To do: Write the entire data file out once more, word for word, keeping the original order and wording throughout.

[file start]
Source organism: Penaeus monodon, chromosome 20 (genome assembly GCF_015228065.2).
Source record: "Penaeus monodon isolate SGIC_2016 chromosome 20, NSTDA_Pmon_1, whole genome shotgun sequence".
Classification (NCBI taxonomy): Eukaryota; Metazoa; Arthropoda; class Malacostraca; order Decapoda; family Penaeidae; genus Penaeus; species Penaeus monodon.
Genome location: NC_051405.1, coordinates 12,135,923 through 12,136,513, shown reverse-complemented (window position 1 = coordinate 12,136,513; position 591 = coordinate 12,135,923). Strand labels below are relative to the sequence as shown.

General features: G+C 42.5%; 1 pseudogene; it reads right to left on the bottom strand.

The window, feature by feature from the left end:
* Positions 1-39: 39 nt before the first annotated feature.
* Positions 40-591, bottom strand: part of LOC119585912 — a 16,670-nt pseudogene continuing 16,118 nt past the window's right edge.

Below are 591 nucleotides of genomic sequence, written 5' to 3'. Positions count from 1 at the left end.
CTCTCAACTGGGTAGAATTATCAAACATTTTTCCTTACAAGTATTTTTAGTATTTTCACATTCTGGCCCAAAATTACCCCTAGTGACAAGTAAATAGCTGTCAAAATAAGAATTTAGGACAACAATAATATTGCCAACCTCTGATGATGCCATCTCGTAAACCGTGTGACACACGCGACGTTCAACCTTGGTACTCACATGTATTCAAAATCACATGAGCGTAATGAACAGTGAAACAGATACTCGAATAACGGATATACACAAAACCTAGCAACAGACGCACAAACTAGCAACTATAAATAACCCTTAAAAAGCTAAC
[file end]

Source organism: Penaeus monodon, chromosome 20 (genome assembly GCF_015228065.2).
Source record: "Penaeus monodon isolate SGIC_2016 chromosome 20, NSTDA_Pmon_1, whole genome shotgun sequence".
Classification (NCBI taxonomy): Eukaryota; Metazoa; Arthropoda; class Malacostraca; order Decapoda; family Penaeidae; genus Penaeus; species Penaeus monodon.
Genome location: NC_051405.1, coordinates 12,135,923 through 12,136,513, shown reverse-complemented (window position 1 = coordinate 12,136,513; position 591 = coordinate 12,135,923). Strand labels below are relative to the sequence as shown.

General features: G+C 42.5%; 1 pseudogene; it reads right to left on the bottom strand.

The window, feature by feature from the left end:
* Positions 1-39: 39 nt before the first annotated feature.
* Positions 40-591, bottom strand: part of LOC119585912 — a 16,670-nt pseudogene continuing 16,118 nt past the window's right edge.

Below are 591 nucleotides of genomic sequence, written 5' to 3'. Positions count from 1 at the left end.
CTCTCAACTGGGTAGAATTATCAAACATTTTTCCTTACAAGTATTTTTAGTATTTTCACATTCTGGCCCAAAATTACCCCTAGTGACAAGTAAATAGCTGTCAAAATAAGAATTTAGGACAACAATAATATTGCCAACCTCTGATGATGCCATCTCGTAAACCGTGTGACACACGCGACGTTCAACCTTGGTACTCACATGTATTCAAAATCACATGAGCGTAATGAACAGTGAAACAGATACTCGAATAACGGATATACACAAAACCTAGCAACAGACGCACAAACTAGCAACTATAAATAACCCTTAAAAAGCTAAC